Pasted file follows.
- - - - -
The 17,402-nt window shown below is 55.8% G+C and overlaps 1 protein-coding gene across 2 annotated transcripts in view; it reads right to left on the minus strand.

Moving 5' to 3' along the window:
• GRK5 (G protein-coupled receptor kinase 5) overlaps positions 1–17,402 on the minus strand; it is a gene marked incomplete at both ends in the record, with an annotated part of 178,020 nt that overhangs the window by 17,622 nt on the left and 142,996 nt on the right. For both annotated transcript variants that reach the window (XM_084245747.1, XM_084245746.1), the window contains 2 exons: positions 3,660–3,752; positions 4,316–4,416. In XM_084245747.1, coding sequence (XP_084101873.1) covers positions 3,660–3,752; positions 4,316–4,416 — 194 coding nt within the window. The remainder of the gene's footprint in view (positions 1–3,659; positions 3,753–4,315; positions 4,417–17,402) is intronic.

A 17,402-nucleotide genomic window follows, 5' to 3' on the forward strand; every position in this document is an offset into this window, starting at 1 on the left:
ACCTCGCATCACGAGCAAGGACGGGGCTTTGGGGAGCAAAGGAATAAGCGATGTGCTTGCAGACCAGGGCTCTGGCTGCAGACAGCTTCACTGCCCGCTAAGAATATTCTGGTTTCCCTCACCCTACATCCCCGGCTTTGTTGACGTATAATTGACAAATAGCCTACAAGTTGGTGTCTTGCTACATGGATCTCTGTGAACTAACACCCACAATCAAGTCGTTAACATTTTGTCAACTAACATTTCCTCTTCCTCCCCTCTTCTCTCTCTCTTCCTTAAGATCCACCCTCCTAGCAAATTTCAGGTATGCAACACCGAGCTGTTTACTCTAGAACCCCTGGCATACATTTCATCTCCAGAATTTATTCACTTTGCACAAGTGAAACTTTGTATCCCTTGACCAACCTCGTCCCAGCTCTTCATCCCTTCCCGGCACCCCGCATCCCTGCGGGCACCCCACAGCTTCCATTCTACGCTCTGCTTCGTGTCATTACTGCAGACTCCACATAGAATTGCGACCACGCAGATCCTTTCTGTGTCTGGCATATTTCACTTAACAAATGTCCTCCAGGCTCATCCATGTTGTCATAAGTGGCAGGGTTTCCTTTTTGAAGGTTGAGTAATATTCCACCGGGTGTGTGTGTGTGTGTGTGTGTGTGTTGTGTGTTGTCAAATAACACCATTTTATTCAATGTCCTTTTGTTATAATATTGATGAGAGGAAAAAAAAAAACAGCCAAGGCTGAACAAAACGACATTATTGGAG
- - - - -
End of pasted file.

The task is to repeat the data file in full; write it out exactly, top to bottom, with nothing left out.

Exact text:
The 17,402-nt window shown below is 55.8% G+C and overlaps 1 protein-coding gene across 2 annotated transcripts in view; it reads right to left on the minus strand.

Moving 5' to 3' along the window:
• GRK5 (G protein-coupled receptor kinase 5) overlaps positions 1–17,402 on the minus strand; it is a gene marked incomplete at both ends in the record, with an annotated part of 178,020 nt that overhangs the window by 17,622 nt on the left and 142,996 nt on the right. For both annotated transcript variants that reach the window (XM_084245747.1, XM_084245746.1), the window contains 2 exons: positions 3,660–3,752; positions 4,316–4,416. In XM_084245747.1, coding sequence (XP_084101873.1) covers positions 3,660–3,752; positions 4,316–4,416 — 194 coding nt within the window. The remainder of the gene's footprint in view (positions 1–3,659; positions 3,753–4,315; positions 4,417–17,402) is intronic.

A 17,402-nucleotide genomic window follows, 5' to 3' on the forward strand; every position in this document is an offset into this window, starting at 1 on the left:
ACCTCGCATCACGAGCAAGGACGGGGCTTTGGGGAGCAAAGGAATAAGCGATGTGCTTGCAGACCAGGGCTCTGGCTGCAGACAGCTTCACTGCCCGCTAAGAATATTCTGGTTTCCCTCACCCTACATCCCCGGCTTTGTTGACGTATAATTGACAAATAGCCTACAAGTTGGTGTCTTGCTACATGGATCTCTGTGAACTAACACCCACAATCAAGTCGTTAACATTTTGTCAACTAACATTTCCTCTTCCTCCCCTCTTCTCTCTCTCTTCCTTAAGATCCACCCTCCTAGCAAATTTCAGGTATGCAACACCGAGCTGTTTACTCTAGAACCCCTGGCATACATTTCATCTCCAGAATTTATTCACTTTGCACAAGTGAAACTTTGTATCCCTTGACCAACCTCGTCCCAGCTCTTCATCCCTTCCCGGCACCCCGCATCCCTGCGGGCACCCCACAGCTTCCATTCTACGCTCTGCTTCGTGTCATTACTGCAGACTCCACATAGAATTGCGACCACGCAGATCCTTTCTGTGTCTGGCATATTTCACTTAACAAATGTCCTCCAGGCTCATCCATGTTGTCATAAGTGGCAGGGTTTCCTTTTTGAAGGTTGAGTAATATTCCACCGGGTGTGTGTGTGTGTGTGTGTGTGTGTTGTGTGTTGTCAAATAACACCATTTTATTCAATGTCCTTTTGTTATAATATTGATGAGAGGAAAAAAAAAAACAGCCAAGGCTGAACAAAACGACATTATTGGAG